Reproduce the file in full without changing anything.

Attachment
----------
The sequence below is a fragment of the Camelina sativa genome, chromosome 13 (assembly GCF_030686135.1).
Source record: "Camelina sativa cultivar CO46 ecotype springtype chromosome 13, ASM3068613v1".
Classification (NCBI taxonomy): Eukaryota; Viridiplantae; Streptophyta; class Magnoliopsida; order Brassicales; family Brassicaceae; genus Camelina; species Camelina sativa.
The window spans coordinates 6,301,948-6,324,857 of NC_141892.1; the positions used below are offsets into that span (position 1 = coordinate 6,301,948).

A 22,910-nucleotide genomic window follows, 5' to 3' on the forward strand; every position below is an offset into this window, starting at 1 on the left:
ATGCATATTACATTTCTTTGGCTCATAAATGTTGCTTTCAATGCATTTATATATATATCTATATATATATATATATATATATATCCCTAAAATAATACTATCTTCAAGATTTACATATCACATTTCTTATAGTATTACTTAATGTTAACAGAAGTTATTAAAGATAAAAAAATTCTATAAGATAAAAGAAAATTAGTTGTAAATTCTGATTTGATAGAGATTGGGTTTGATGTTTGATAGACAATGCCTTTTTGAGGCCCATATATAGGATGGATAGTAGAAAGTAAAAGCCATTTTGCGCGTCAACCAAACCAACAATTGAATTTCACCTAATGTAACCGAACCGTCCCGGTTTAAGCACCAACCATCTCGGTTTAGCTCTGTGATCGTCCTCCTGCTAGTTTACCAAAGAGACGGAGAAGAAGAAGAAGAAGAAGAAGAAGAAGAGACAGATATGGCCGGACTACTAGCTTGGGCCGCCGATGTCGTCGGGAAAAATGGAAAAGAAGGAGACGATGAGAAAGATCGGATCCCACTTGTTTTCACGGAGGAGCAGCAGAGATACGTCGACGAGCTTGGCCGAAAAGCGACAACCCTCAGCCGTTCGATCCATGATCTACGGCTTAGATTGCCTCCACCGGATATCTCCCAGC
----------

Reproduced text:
The sequence below is a fragment of the Camelina sativa genome, chromosome 13 (assembly GCF_030686135.1).
Source record: "Camelina sativa cultivar CO46 ecotype springtype chromosome 13, ASM3068613v1".
Classification (NCBI taxonomy): Eukaryota; Viridiplantae; Streptophyta; class Magnoliopsida; order Brassicales; family Brassicaceae; genus Camelina; species Camelina sativa.
The window spans coordinates 6,301,948-6,324,857 of NC_141892.1; the positions used below are offsets into that span (position 1 = coordinate 6,301,948).

A 22,910-nucleotide genomic window follows, 5' to 3' on the forward strand; every position below is an offset into this window, starting at 1 on the left:
ATGCATATTACATTTCTTTGGCTCATAAATGTTGCTTTCAATGCATTTATATATATATCTATATATATATATATATATATATATCCCTAAAATAATACTATCTTCAAGATTTACATATCACATTTCTTATAGTATTACTTAATGTTAACAGAAGTTATTAAAGATAAAAAAATTCTATAAGATAAAAGAAAATTAGTTGTAAATTCTGATTTGATAGAGATTGGGTTTGATGTTTGATAGACAATGCCTTTTTGAGGCCCATATATAGGATGGATAGTAGAAAGTAAAAGCCATTTTGCGCGTCAACCAAACCAACAATTGAATTTCACCTAATGTAACCGAACCGTCCCGGTTTAAGCACCAACCATCTCGGTTTAGCTCTGTGATCGTCCTCCTGCTAGTTTACCAAAGAGACGGAGAAGAAGAAGAAGAAGAAGAAGAAGAAGAGACAGATATGGCCGGACTACTAGCTTGGGCCGCCGATGTCGTCGGGAAAAATGGAAAAGAAGGAGACGATGAGAAAGATCGGATCCCACTTGTTTTCACGGAGGAGCAGCAGAGATACGTCGACGAGCTTGGCCGAAAAGCGACAACCCTCAGCCGTTCGATCCATGATCTACGGCTTAGATTGCCTCCACCGGATATCTCCCAGC